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Pennsylvania Republicans file federal lawsuit to stop PA Sup Ct court-imposed redistricting

Pennsylvania Republicans file federal lawsuit to stop PA Sup Ct court-imposed redistricting

Allege violation of federal Constitution Elections Clause for new map that is more friendly to Democrats than Democrats proposed.

A new theater has opened up in the great Pennsylvania Redistricting Battle of 2018, with Republicans filing a federal lawsuit to halt court-ordered redistricting that could cost the GOP four seats in the House this November.

On January 22, the Pennsylvania Supreme Court declared that the state’s Congressional map, which had been in place since 2011, violated the state constitution. The Republican legislature and Democratic governor were directed to agree on a new map. They failed to do so, and on February 19, the court adopted a new Congressional map devised by Stanford professor Nathaniel Persily.

https://en.wikipedia.org/wiki/Pennsylvania%27s_congressional_districts#/media/File:Pennsylvania_Congressional_Districts,_113th_Congress.tif

[PA Congressional District Map after 2011 Redistricting]

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http://www.wtae.com/article/pennsylvania-supreme-court-issues-new-congressional-district-map/18238727?src=app

[Revised PA Congressional District Map Ordered by PA Supreme Court]

Elections analysts Nate Cohn and Dave Wasserman quickly observed that the new map doesn’t just draw compact and community-preserving districts, as the court directed: it also makes subtle land swaps that eliminate the GOP’s natural geographic advantages in Pennsylvania. The court’s map is certainly “fairer” than the old map, which gave Republicans a 13–5 advantage in a competitive swing state.

Indeed, had the court simply gone with a “partisan-blind” remedial map, it would be tough to raise a principled objection. But the court overreached by going further and neutralizing a natural Republican edge that no one—including the justices themselves— ever claimed was illegal.

For more background information, see my February 19 post on the court-imposed districts, and my January 23 post on the original story.

Last night the state Speaker of the House and president pro tempore of the Senate—both Republicans—applied for a stay from the U.S. Supreme Court.

Justice Alito, who handles appeals from the Third Circuit, already rebuffed a similar request on February 5.

But a crucial distinction between the rejected request and this new one, law professor Josh Blackman notes, is that the Elections Clause violation is no longer speculative.

Concurrently, Pennsylvania Republicans today filed suit in the United States District Court for the Middle District of Pennsylvania, naming as defendants Robert Torres, Pennsylvania’s Secretary of State, and Jonathan Marks, a state elections officer—both are responsible for implementing the court’s map before the 2018 primaries and midterms.

In the filing, embedded below, the Republicans argue that the Pennsylvania Supreme Court violated the U.S. Constitution’s Elections Clause (1) by divining “‘mandatory’ redistricting criteria found nowhere within the Pennsylvania Constitution or legislative enactments” and (2) by “failing to afford the General Assembly the requisite ‘adequate opportunity’ to craft a substitute Congressional redistricting plan.”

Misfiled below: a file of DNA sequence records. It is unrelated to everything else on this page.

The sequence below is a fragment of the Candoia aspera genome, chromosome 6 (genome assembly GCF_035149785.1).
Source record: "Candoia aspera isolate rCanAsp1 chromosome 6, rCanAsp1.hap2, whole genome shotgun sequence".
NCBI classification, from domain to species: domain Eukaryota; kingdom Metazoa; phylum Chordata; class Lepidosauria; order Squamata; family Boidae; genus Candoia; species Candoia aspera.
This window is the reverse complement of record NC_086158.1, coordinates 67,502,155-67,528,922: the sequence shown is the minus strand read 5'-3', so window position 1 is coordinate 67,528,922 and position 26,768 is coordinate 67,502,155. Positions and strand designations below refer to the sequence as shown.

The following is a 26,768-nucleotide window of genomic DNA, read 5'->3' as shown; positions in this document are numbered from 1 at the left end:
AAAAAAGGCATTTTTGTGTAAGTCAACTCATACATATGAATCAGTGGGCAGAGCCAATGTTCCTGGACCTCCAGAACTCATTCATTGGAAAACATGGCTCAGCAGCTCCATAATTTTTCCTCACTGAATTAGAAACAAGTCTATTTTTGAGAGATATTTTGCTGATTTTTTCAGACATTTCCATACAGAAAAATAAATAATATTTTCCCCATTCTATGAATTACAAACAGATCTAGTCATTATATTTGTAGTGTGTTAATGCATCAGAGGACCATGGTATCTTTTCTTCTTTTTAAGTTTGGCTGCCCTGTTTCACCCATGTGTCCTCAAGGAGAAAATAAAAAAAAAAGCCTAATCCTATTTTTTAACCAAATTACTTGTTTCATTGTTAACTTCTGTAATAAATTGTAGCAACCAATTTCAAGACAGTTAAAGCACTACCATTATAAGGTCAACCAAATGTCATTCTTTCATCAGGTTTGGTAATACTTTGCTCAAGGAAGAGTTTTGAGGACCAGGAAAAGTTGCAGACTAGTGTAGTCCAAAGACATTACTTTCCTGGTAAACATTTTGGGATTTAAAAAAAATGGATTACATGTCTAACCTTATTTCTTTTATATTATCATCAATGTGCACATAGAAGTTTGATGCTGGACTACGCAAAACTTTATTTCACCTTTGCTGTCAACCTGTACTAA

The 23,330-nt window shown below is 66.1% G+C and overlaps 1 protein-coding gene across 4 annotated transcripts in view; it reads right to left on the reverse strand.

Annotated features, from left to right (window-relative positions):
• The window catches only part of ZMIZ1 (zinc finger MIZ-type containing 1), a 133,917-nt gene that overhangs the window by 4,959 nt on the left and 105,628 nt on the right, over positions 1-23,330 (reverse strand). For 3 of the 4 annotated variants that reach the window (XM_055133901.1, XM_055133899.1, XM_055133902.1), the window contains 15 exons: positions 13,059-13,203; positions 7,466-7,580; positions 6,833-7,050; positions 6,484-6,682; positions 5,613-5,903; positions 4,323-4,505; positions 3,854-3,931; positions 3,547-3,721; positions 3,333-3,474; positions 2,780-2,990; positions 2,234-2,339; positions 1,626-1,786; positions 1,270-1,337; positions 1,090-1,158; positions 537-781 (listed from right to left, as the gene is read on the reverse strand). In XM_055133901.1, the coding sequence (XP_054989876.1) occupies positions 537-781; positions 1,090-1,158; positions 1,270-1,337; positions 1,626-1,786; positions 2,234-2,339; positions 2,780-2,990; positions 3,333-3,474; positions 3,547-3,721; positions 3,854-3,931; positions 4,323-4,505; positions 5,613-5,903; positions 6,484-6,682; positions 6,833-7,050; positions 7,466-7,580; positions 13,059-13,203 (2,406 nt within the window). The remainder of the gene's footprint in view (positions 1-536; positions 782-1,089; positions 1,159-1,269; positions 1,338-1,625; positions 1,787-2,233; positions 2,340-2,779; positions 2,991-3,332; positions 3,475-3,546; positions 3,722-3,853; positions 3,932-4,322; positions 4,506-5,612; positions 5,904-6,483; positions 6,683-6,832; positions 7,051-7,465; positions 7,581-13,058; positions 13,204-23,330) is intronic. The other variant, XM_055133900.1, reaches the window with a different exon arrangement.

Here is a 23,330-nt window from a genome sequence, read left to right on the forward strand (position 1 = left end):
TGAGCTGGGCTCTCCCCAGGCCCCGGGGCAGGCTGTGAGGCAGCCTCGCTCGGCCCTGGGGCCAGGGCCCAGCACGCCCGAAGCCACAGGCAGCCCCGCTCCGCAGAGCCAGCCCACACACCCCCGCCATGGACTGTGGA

The Elections Clause directs that “the Times, Places and Manner of holding Elections for Senators and Representatives, shall be prescribed in each State by the Legislature thereof; but the Congress may at any time by Law make or alter such Regulations.”

Republicans allege that, by giving the General Assembly only three weeks to draw remedial districts and withholding a full opinion for most of that duration, the court acted in bad faith and was “intent on usurping the General Assembly’s delegated authority and crafting a plan of its own.”

Interestingly, the Plaintiffs in this lawsuit include incumbent Republican members of the House, who, without federal court intervention, will have wasted time and money campaigning to represent voters who have now been penciled out of their districts. One such plaintiff is Ryan Costello:

Under the Congressional districting plan recently crafted by the Pennsylvania Supreme Court, approximately 50% of the 6th district encompasses new constituents and divides communities that he has served for years. For example, in the new map, almost the entirety of Berks County will reside in a different district and the Township of Exeter will now be split. This has destroyed any incumbency advantage that Congressman Costello may have once held and the Congressman’s District now contains a majority of voters from the Democratic Party, where it once was a majority Republican district. He has been actively campaigning for reelection, having participated in numerous forums and town-hall meetings, and raising over $1.6 million for his candidacy. Congressman Costello spent approximately $450,000 for his re-election in 2017, of which over $220,000 was spent in efforts to engage with voters he will no longer represent.

To top off the complaint, Republicans cite the tweets by Cohn and Wasserman concluding that the court-ordered map intentionally compensates Democrats for the clustering of their voters in Philadelphia and Pittsburgh.

This lawsuit and the stay application both seek the same substantive relief. But there is a noteworthy procedural distinction. In applying for a stay with the Supreme Court, Republicans are asking to suspend the Pennsylvania court’s decision pending a petition for a writ of certiorari—that is, prevent the ruling from taking effect until the justices decide whether or not they will hear the case. In this lawsuit, Republicans are asking a federal district court to enter an injunction prohibiting Pennsylvania’s Secretary of State, Robert Torres, from implementing the court/Persily’s map.

There is one glaring vulnerability. The Rooker-Feldman doctrine forbids lower federal courts from hearing appeals of state court decisions. If a litigant is unhappy with a state court’s ruling, he or she generally must appeal the decision to a higher court in the state or, assuming those appeals have been exhausted, the U.S. Supreme Court.

Torres and Marks will no doubt respond that, while this lawsuit is couched as a plea for injunctive relief, it is, in reality, just an appeal of the Pennsylvania Supreme Court’s decision, and must therefore be dismissed under Rooker-Feldman.

This post has been updated. 

[Featured Image: Pennsylvania Supreme Court]

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Pennsylvania Redistricting Map Challenge – Corman v Torres Complaint (MD PA) by Legal Insurrection on Scribd